We’ve all heard that dogs are a man’s best friend, but our canine companions don’t make up the entirety of humankind’s friend circle. Humans have cooperated with wild animals throughout our evolutionary history, forming reciprocally beneficial relationships known to biologists as mutualisms.
One particularly piscine partnership that made headlines recently can be found in Brazil, where fishers catch nets full of fish with the aid of the local bottlenosed dolphin (Tursiops truncatus gephyreus).
This team-up started over a century ago, probably when fishers first noticed that the presence of dolphins was a clue that fish were hiding in the murky water, says Mauricio Cantor, a behavioral ecologist at Oregon State University’s Marine Mammal Institute in Newport.
“The dolphins are really good at detecting fish and herding them toward the coast,” he says, “and the fishers are really good at trapping the fish with their net.” Once the fish are mostly secured in the net, the dolphins are sure to snag a few for themselves.
In a study published January 30 in the Proceedings of the National Academy of Sciences, Cantor and colleagues used long-term data to show that the dolphins and fishers respond to cues from the other, and without experienced partners who know the right dance steps, the routine falls apart. “This is a really remarkable and impressive study,” says Pat Shipman, an anthropologist at Penn State University who was not involved with the research.
This fishing partnership is an important part of the cultural identity of both the fishers and the dolphins, but Cantor and his colleagues’ work shows that the practice is in decline. And among human-animal partnerships, it’s not alone. “Most of the historical cases are declining or already gone,” Cantor says.
Given their rarity and charm, let’s take a look at some of the other known examples of human-animal cooperation.
People used to team up with orcas to hunt whales in southeastern Australia
The bottlenosed isn’t the only dolphin that humans have formed beneficial arrangements with. In the 1800s, several hunters began working with a pod of orcas (Orcinus orca) to catch large whales. At Twofold Bay in southeastern Australia, some orcas would find and harass a whale to tire it out, while others swam to alert whaling crews (made up of Aboriginal Australians and Scottish immigrants) that they’d found prey.
Once the whalers arrived and harpooned the whale, they let the orcas eat the tongue — a delicacy in the killer whale culinary world — before taking the rest for themselves.
While the dolphins and fishers in Brazil were chasing the same prey — schools of migratory mullet (Mugil liza) — the orcas and whalers were mostly after different things. The key similarity, Cantor says, is that there’s enough prey for everyone, so that no competition arises to spoil the partnership.
This relationship ultimately ended when some settlers killed two orcas, which drove the cooperative pod away from the bay, seemingly never to hunt with humans again.
These birds guide people to honey in Africa
Sometimes, a name says it all. Such is the case for the greater honeyguide (Indicator indicator), which has been labeled in both English and Latin based on its most famous trait. These birds live in sub-Saharan Africa, and cooperate with local honey hunters to gain access to succulent beeswax (SN: 7/21/16).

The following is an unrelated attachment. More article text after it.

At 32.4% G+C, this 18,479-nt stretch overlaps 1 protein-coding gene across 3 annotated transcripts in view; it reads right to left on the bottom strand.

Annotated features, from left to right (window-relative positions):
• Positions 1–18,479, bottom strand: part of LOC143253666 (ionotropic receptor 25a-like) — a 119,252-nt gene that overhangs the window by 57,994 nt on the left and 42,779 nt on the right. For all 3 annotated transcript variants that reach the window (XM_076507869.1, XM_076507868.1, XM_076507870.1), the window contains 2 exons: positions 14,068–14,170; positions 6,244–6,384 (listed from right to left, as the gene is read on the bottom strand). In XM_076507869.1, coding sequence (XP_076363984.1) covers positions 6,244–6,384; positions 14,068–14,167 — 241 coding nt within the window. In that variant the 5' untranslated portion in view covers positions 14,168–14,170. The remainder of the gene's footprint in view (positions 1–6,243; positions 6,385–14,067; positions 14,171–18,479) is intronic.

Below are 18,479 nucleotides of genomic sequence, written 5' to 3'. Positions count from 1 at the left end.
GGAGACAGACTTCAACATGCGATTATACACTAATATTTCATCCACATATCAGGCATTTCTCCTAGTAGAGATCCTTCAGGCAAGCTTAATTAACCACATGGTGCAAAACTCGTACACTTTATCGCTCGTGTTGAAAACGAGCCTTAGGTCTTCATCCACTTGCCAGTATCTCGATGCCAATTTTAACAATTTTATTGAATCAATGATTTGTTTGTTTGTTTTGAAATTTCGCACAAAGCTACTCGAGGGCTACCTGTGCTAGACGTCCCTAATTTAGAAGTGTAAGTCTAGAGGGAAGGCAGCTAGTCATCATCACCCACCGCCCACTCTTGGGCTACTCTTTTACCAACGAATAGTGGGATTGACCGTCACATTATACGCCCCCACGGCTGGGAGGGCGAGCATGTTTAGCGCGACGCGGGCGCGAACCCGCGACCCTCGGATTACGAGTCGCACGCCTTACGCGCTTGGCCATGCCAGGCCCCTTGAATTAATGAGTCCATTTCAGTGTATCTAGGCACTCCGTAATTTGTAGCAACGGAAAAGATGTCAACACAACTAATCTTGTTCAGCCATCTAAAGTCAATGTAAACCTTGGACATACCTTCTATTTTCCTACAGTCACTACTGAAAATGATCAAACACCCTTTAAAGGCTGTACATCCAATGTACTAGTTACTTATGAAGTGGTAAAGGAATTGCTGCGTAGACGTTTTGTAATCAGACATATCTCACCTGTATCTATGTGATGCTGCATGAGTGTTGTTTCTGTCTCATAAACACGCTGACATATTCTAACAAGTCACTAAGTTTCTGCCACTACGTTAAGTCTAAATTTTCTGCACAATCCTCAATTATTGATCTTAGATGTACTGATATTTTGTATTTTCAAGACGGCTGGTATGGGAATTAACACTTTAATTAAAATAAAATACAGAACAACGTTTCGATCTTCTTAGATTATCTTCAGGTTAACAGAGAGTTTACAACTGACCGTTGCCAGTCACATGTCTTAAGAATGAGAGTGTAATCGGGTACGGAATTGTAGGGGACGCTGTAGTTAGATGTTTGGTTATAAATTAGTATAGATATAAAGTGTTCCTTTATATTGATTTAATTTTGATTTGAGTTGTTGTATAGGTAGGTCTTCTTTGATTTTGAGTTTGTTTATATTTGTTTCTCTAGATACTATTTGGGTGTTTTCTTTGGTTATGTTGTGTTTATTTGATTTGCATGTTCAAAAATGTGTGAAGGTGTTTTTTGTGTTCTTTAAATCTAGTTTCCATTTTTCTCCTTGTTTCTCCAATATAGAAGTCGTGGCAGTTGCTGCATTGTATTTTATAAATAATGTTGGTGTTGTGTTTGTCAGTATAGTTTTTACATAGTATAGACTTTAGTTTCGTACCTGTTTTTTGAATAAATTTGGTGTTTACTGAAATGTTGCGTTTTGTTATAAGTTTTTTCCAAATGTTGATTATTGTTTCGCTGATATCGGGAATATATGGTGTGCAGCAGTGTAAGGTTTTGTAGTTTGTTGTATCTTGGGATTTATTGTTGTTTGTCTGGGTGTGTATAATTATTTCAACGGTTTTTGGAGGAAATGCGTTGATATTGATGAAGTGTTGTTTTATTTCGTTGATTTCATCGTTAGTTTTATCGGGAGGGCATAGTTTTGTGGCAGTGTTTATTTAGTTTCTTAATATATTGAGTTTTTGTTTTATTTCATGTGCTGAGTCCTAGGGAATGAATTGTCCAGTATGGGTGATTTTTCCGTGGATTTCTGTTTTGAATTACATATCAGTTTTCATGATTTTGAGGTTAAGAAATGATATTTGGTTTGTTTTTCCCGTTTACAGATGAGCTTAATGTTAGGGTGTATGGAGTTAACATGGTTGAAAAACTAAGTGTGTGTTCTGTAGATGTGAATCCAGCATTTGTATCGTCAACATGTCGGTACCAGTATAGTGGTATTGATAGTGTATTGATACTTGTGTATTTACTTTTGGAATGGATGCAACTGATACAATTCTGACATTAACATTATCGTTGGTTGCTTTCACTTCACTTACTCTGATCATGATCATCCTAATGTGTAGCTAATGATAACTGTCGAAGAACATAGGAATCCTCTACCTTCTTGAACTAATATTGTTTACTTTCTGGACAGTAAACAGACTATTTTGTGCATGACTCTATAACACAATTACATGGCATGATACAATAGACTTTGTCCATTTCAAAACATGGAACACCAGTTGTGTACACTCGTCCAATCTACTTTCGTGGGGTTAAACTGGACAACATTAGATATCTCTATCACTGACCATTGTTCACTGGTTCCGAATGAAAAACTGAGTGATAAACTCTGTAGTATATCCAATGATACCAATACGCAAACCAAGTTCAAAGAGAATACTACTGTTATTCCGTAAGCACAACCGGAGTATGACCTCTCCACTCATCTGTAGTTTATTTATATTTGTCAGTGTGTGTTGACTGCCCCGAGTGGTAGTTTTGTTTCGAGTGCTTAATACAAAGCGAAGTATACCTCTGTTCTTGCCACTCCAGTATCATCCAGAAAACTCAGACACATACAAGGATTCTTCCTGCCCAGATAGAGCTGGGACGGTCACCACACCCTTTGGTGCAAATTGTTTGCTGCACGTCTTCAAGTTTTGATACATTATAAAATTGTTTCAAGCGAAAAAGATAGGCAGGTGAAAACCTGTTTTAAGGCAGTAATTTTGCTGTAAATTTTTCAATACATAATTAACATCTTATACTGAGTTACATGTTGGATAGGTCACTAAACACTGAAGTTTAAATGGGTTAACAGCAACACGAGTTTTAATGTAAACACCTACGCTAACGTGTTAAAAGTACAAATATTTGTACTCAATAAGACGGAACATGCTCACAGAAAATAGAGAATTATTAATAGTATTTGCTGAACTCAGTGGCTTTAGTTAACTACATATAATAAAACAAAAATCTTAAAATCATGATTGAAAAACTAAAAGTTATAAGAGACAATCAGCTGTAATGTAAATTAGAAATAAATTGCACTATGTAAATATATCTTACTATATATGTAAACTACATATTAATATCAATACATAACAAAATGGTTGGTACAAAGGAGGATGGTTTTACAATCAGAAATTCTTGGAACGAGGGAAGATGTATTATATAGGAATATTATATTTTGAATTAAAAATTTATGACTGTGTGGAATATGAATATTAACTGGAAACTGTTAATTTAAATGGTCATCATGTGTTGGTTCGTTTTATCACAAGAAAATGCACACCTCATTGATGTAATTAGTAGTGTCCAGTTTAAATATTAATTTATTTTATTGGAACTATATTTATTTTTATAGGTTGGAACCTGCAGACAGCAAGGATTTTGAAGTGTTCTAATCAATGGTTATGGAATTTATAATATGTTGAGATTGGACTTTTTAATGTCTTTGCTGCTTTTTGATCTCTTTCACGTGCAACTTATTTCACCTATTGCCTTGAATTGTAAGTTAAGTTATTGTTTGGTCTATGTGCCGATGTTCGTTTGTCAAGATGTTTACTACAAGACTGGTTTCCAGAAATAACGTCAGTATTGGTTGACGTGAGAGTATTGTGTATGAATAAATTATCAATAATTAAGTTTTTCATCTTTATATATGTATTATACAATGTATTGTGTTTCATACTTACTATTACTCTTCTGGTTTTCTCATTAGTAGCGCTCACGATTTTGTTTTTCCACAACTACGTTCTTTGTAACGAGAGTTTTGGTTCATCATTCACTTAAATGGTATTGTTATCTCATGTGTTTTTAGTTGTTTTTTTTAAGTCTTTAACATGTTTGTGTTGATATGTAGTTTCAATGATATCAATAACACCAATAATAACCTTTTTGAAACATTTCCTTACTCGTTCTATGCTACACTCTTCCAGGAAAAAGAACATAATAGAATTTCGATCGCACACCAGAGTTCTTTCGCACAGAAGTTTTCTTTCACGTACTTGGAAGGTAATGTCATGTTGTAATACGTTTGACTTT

Birds, like humans, don’t like to be stung by bees, so a honeyguide that’s hankering for beeswax will chirp at a person to signal that they should follow. The honeyguide then leads the hunters to a bee nest and lets them do the dirty work of harvesting it.
Like with orcas, honeyguides and humans are after different parts of the prize: Humans want the honey, while the birds want the wax. Honeyguides are so helpful for finding bee nests that the Borana people of East Africa blow a special whistle called a “fuulido” to summon them when it’s time for a honey hunt.
Similar to the dolphins in Brazil, the relationship with honeyguides is an important part of many African cultures. Legend even has it that a scorned honeyguide, if denied beeswax on prior hunts, will lead the hunters not to delicious honey but instead into the jaws of a dangerous predator, like a lion.
Wolves and people were once on the same side when hunting big game
To see the most extreme outcome of human-animal partnership, take a look at 39 percent of the country’s beds, couches and backyards. That’s about how many households in the United States own a dog. But it turns out a canine doesn’t have to be domesticated to get along with humans; Indigenous stories from peoples in North America describe cooperating with gray wolves (Canis lupus) to hunt big game like elk and mammoths.
The wolves would run down the prey until it tired, and humans would make the kill once they caught up. Because these prey items were so massive (like the large schools of mullet), it didn’t matter that humans and wolves were after the same thing — there was plenty to go around.
Though this furry friendship doesn’t exist anymore, wolves are still important in many Indigenous cultures. Some even still continue the practice of leaving some meat for the wolves after a hunt.
Though human-animal partnerships are rare and on the decline, they “give us an illustration of how positive our human interactions can be with nature,” Cantor says.
For Shipman, the urge to engage with other animals is a defining trait of humanity. “It’s in some ways as fundamental to humans,” she says, “as being bipedal.”
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